Opinion: The Fed should resist the temptation to lower interest rates too soon

US inflation news has been better lately, but the Federal Reserve should resist the temptation to lower interest rates too soon.

The economy has recovered well from COVID: GDP is roughly back to where economists expected it would be at the start of 2020 if the pandemic had not occurred.

Workforce participation has recovered. It was at 63.3% just before Covid and is now at 62.5%. We could use the 2.1 million additional workers to alleviate shortages, but the U.S. population is aging and women face additional challenges in raising children as they return to offices.

The ratio of job offers to job seekers is around 1.4. and structural changes in the economy – the arrival of artificial intelligence, consumers buying more goods during pandemic shutdowns, and now the return to services – have exacerbated labor shortages.

An analysis by former Fed Chairman Ben Bernanke and economist Olivier Blanchard indicates that the ratio would need to fall below 1.0 for inflation to fall to 2%.

In December, the consumer price index increased 3.4% year-on-year. That’s better than 9.1% in June 2022 and 6.5% a year earlier. Much progress has been made through asset deflation. China’s economic problems, the cheaper yuan against the U.S. dollar and the depressed state of the oil market have contributed to lower prices of U.S. imports.

China has key strengths in electric vehicles, battery technology, solar panel and wind technology, lithium, rare earth minerals and other sectors needed by Western economies and fast-growing Asian nations . China will recover and the yuan will stabilize. And as Europe emerges from its latest crisis, it will import more. This will end deflation of manufactured goods and raw materials and increase oil demand and prices.

Meanwhile, a tight U.S. job market and wage pressure continue to impact services, minus energy, which make up 59% of the consumer price index and where inflation hit 5.3% in December 2023.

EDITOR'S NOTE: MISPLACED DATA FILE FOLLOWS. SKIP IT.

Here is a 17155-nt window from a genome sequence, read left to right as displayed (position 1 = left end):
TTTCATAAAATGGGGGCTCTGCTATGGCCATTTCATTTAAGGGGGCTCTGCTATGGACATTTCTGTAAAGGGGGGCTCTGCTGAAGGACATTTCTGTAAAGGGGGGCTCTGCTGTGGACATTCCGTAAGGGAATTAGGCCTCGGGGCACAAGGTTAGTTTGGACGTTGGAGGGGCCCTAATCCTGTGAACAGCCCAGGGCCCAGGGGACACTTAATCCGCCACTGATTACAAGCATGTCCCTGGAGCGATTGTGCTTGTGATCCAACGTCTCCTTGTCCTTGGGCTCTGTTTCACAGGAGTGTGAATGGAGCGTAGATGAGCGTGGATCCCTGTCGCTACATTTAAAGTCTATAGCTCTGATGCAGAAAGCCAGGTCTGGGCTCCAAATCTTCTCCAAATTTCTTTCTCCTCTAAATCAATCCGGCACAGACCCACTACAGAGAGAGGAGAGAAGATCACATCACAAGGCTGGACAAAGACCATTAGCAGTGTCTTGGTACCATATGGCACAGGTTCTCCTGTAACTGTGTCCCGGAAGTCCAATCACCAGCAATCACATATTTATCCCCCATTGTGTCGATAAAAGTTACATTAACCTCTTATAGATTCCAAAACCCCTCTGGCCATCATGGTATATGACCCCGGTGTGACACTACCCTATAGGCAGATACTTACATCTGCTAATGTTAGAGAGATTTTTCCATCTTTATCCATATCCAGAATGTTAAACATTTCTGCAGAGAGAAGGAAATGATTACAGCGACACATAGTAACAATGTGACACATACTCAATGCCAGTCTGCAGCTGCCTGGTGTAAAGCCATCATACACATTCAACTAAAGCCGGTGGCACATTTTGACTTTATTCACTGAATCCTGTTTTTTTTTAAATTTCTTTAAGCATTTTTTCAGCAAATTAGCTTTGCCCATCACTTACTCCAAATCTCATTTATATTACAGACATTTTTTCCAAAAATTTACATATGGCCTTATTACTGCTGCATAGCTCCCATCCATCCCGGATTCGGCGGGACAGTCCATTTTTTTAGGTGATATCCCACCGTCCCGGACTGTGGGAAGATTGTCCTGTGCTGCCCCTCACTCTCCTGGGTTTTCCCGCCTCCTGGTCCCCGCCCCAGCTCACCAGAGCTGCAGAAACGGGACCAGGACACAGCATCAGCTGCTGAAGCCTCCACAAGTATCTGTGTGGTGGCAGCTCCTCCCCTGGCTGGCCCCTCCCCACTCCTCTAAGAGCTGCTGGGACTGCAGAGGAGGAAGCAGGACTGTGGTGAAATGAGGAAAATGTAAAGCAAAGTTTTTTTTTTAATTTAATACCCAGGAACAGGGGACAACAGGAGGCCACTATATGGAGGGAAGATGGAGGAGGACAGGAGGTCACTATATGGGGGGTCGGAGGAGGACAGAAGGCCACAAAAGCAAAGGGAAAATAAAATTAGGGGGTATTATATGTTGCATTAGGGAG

Housing – which includes notional rents on owner-occupied homes, rental homes and rental apartments – accounts for 35% of the CPI and an even larger share of the index for core services. Private sector surveys indicate that rents for new apartment rentals are declining. Most home and apartment leases adjust rent on an annual basis, and some less frequently. As a result, the impact of falling rents on new leases is manifested as a lag in the consumer price index, and some analysts expect a sharp slowdown in the consumer price index in 2024.

But private rental indices fell significantly from August 2022 to January 2023 without appreciably reducing the cost of housing in the CPI in subsequent months.

In fact, most housing in America is owned, not rented. Home prices have increased in 2023 and are supporting notional rent on owner-occupied homes: this component represents 73% of the housing component in the CPI.

The costs of building homes and new apartments are driven by increasingly stringent local building codes, which lengthen construction times, zoning issues, and shortages of labor and materials when housing construction hits its periodic peaks.

Monetary policy is becoming more permissive

Economists expect U.S. economic growth to slow but not collapse into a recession in 2024, and recent good inflation reports have markets and analysts predicting the Fed will cut interest rates soon.

Indeed, in its most recent projections, the Fed projected reductions equivalent to three percentage points in the overnight bank lending rate for 2024.

But cutting rates too soon would be a mistake.

Since October, the 10-year Treasury bond yield, which influences the interest rates charged for mortgages and other credit throughout the economy, has fallen below 4% as the Treasury’s borrowing needs have shrunk in the fourth quarter of last year and bond markets were increasingly anticipating a rate cut.

In the current quarter, funding requirements will increase and without any other changes in Fed policy, this should stabilize the 10-year Treasury yield around 4%, perhaps a little higher. With core inflation at 3.9% and assuming trend real GDP growth according to the Fed’s forecast of 1.8%, a long-term Treasury rate of around 5.6% would be more appropriate. All this indicates that the Fed’s current policy stance is not restrictive at all.

A recent IMF study of more than 100 inflation episodes in 56 countries since the 1970s found that inflation was brought to desired levels within five years in only 60% of cases. The Biggest Problem: Premature Celebrations: Central Banks Cut Rates Too Soon.

When central banks stayed the course and accepted further short-term pain, inflation was more reliably controlled and GDP, employment and wages recovered well over five years. The economy is likely to prosper more if the Fed finishes the job of bringing core inflation to 2% before lowering interest rates further.

Peter Morici is an economist and professor emeritus of economics at the University of Maryland and a national columnist.

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